Download Oblicon Case Digests - Topic - Kinds of Non-Performance PDF

TitleOblicon Case Digests - Topic - Kinds of Non-Performance
TagsDamages Fraud Partnership Prejudice (Legal Term) Franchising
File Size63.7 KB
Total Pages5
Document Text Contents
Page 4

Kenstar’s contention that the European Tour Manager does not refer to a natural
person but a juridical personality does not hold because a corporate entity could not
possibly accompany the tour group. Lastly Kenstar committed grave
misrepresentation when it assured in its tour package that the hotels provided would
provide complete amenities and would be conveniently located along the way for the
daily itineraries. The testimonies by petitioner and private respondent show that the
hotels were unsanitary and sometimes did not even provide towels and soap. Further
testimonies claim that the hotels were also located in locations far from the city
making it difficult to go to. The fact that Kenstar could only book them in such hotels
because of budget constraints is not the fault of the tour group. Kenstar should not
have promised such accommodations if they couldn’t afford it. Kenstar should have
increased the price to ensure accommodations.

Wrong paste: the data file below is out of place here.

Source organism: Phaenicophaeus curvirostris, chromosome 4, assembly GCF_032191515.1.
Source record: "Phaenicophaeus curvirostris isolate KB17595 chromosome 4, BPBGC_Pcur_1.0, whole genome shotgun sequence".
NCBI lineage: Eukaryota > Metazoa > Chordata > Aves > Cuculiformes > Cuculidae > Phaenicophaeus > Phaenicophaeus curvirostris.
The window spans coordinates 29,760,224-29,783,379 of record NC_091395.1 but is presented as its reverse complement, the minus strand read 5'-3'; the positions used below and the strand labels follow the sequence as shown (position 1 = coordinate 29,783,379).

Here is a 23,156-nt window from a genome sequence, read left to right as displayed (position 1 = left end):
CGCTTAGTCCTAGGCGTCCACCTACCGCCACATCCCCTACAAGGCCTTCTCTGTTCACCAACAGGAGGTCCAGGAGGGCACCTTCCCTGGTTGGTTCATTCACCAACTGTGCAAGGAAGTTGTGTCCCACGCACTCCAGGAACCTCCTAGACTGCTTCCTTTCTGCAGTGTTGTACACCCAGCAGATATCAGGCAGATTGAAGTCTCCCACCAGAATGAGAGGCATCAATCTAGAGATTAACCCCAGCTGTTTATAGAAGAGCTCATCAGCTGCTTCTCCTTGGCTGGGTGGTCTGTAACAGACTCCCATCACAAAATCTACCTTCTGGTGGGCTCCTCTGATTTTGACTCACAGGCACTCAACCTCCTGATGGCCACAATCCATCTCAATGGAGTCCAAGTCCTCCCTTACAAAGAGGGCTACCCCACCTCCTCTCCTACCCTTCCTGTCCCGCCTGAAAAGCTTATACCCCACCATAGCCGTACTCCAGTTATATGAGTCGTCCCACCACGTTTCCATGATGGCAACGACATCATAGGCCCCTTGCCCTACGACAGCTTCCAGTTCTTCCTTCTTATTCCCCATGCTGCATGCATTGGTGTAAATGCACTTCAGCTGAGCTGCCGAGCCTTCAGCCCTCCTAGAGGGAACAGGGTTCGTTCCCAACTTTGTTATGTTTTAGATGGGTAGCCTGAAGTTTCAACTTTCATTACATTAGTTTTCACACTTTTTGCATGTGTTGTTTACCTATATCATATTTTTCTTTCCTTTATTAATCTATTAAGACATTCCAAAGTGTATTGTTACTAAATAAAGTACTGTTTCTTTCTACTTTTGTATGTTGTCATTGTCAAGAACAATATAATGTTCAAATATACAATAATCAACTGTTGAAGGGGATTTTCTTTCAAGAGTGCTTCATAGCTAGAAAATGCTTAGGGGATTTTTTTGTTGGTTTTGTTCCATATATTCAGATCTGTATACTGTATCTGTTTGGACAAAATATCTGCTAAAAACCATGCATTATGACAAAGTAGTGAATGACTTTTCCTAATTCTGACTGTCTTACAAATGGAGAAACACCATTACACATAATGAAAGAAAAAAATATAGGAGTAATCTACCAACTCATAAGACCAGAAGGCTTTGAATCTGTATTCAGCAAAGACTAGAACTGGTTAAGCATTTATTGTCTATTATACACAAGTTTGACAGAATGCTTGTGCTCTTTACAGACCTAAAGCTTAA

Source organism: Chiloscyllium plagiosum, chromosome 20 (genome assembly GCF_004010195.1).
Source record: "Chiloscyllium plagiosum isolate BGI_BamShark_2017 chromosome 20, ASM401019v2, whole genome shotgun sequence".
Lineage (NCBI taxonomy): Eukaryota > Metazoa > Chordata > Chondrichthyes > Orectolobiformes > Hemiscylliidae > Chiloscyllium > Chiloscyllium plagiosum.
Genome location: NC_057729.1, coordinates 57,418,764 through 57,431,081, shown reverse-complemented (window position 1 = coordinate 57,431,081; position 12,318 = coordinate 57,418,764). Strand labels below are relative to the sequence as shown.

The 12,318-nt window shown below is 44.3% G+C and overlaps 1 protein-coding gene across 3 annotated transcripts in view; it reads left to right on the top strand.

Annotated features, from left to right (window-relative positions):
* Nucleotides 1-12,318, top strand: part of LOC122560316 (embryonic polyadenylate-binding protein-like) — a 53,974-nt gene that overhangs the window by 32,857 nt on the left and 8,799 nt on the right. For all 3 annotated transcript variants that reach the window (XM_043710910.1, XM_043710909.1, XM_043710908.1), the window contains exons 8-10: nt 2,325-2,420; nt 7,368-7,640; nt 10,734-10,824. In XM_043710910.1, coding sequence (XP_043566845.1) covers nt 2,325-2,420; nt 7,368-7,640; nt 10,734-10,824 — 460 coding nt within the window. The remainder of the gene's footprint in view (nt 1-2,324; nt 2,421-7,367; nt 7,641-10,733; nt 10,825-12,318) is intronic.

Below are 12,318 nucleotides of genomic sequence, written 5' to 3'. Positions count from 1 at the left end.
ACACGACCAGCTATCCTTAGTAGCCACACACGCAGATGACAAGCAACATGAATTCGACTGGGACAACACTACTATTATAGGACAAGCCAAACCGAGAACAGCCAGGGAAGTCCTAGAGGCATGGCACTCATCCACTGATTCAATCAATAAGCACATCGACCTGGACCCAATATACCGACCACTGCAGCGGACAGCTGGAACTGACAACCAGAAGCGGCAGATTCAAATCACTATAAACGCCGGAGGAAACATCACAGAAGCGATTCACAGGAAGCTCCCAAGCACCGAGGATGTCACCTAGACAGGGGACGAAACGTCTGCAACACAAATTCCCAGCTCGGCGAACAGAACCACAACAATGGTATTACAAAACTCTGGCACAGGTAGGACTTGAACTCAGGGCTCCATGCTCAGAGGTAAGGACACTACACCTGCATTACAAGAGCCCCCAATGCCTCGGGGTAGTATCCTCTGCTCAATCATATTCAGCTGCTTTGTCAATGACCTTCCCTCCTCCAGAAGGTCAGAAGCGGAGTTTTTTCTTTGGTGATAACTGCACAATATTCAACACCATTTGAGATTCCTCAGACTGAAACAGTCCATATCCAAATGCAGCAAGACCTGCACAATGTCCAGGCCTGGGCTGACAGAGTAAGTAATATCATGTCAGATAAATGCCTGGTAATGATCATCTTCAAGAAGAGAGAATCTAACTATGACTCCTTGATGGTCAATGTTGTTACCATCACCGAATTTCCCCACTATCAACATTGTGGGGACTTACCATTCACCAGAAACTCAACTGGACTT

Petitioners therefore should be awarded moral damages because of breach of
contract because the obligor acted fraudulently or in bad faith.

International Corporate Bank v Gueco, GR No 141968, 12 February 2001

Facts: Respondent Gueco spouses obtained a loan from petitioner International
Corporate Bank (now Union Bank of Philippines) to purchase a car – Nissan Sentra
1989 model. In consideration, spouses executed promissory note which were payable
in monthly installment & chattel mortgage over the car.

The spouses defaulted payment. In the ensuing events Dr. Gueco had a meeting with
petitioner to negotiate for the payment of the unpaid installment of P184,000
(balance of the loan). The load was eventually reduced to P150,000. However, the car
was detained by the bank pending its payment.

When Dr. Gueco delivered the manager’s check amounting to P150,000, the car was
not released because of his refusal to sign the Joint Motion to Dismiss.The bank
insisted that the Joint Motion to Dismiss is a standard operating procedure to effect a
compromise & to preclude future filing of claims or suits for damages.

The Gueco spouses, on the other hand, maintain that no such requirement was
agreed upon during the negotiation for the payment of the loan. As a result, Gueco
filed an action against the bank for fraud, failing to inform them regarding Joint
Motion to Dismiss requiment during the meeting & for failing to release the car
despite payment of the P150,000 obligation.

Issues: WoN the bank was guilty of fraud?

Held: No. Fraud has been defined as the deliberate intention to cause damage or
prejudice. It is the voluntary execution of a wrongful act, or a willful omission,
knowing and intending the effects which naturally and necessarily arise from such act
or omission. the fraud referred to in Article 1170 of the Civil Code is the deliberate
and intentional evasion of the normal fulfillment of obligation.

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